The Pinellas County Commission approved a plan on Tuesday to distribute the remaining $170 million in CARES Act funding.
The budget proposal, which uses federal funding for COVID-19 relief, is divided into support for three main groups: individuals and families, local businesses and public health programs.
The Financial Assistance program for individuals and families launched May 1 and had been set to expire June 30. It will continue to provide assistance with overdue rent, mortgages and utility payments.
Individuals and families can now receive a maximum of $5,000 in grants, an increase of $1,000 from the previous maximum. Applicants with up to $10,000 in liquid assets are eligible.
Local businesses will also get another chance to qualify for relief grants. Businesses with more than 25 employees and home-based businesses may now be eligible for grants under the expansion.
While the expansion is targeted at businesses that have not received any CARES Act funding, businesses that have already received grants can apply for more.
The proposal set aside a total of $26.2 million for individual and family grants, as well as $36.9 million for local business grants. The grants distributed over the past two months are included in these totals.
With these changes, county leaders hope to provide assistance to more families and businesses that previously didn’t qualify for funding.
The budget also allocated $30 million to nonprofit organizations that supplement basic needs during the pandemic, like food and housing security.
The county’s public health response will receive $55.9 million, including testing, contact tracing, and the purchase of masks for healthcare providers.
Nearly $13 million is reserved for local governments, though the proposal does not detail how much each municipality can receive. County Administrator Barry Burton said he plans to consider dividing the available funds evenly between Pinellas County cities.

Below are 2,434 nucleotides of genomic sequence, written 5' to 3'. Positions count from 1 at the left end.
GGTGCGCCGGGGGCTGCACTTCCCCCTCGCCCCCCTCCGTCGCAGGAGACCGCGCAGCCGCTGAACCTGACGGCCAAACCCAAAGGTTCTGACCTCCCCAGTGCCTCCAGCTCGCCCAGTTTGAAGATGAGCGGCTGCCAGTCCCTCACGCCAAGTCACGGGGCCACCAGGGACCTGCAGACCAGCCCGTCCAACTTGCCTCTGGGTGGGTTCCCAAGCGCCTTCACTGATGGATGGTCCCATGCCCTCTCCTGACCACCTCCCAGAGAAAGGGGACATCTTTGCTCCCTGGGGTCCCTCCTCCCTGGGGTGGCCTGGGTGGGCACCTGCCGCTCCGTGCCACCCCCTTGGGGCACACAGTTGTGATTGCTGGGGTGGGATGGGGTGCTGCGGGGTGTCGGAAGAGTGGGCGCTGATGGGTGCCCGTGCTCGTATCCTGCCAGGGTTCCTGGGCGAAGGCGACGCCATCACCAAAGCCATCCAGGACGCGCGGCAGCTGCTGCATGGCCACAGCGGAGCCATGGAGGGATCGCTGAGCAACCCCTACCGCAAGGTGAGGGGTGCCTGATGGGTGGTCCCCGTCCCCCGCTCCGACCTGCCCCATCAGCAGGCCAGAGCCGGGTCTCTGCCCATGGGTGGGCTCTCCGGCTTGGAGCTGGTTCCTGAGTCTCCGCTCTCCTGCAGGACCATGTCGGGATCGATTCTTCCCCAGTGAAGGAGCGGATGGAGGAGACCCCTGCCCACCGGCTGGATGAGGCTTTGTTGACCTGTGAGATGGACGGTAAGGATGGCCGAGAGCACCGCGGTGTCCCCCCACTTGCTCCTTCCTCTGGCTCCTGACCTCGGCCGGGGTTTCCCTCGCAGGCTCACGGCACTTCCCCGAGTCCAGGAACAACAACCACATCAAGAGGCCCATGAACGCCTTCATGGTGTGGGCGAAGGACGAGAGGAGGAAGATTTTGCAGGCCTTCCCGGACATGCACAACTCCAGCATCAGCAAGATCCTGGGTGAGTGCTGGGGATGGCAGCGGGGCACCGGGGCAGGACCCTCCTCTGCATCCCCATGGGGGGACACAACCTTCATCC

The proposal passed unanimously, but not without criticism.
Commissioners raised concerns for individuals whose grant applications are currently being processed.
While Pinellas County has given out $13.8 million in grants to local businesses, only $1.5 million has been given to individuals and families. To secure a grant, applicants must provide proof of residency, a W-9 form, and an affidavit confirming a loss of income directly tied to COVID-19.
Currently, 3,000 applications for individual funding remain in the queue.
“If you want us to cut them a check tomorrow without any documentation, we can,” said Burton. “But then we put ourselves at risk. The program has federal government requirements.”
Commission Chairwoman Pat Gerard called the backlog “crazy.”
“Frankly, I don’t have a problem with us taking on the risk of opening up those guidelines for documentation,” said Gerard.
While more industries are now eligible for grants, some industries remain ineligible, which Commissioner Karen Seel took issue with.
“There should be exceptions if someone can prove they can’t access their customers because of the stay-at-home rules, no matter what category they’re in,” Seel said.
County administrators affirmed that they have the flexibility to make those adjustments as needed, but that some restrictions were necessary.
“If we simply handed out a check to every single business, we wouldn’t have sufficient funds to cover everybody,” said Burton.
For more information and to apply for funding, visit https://covid19.pinellascounty.org/.
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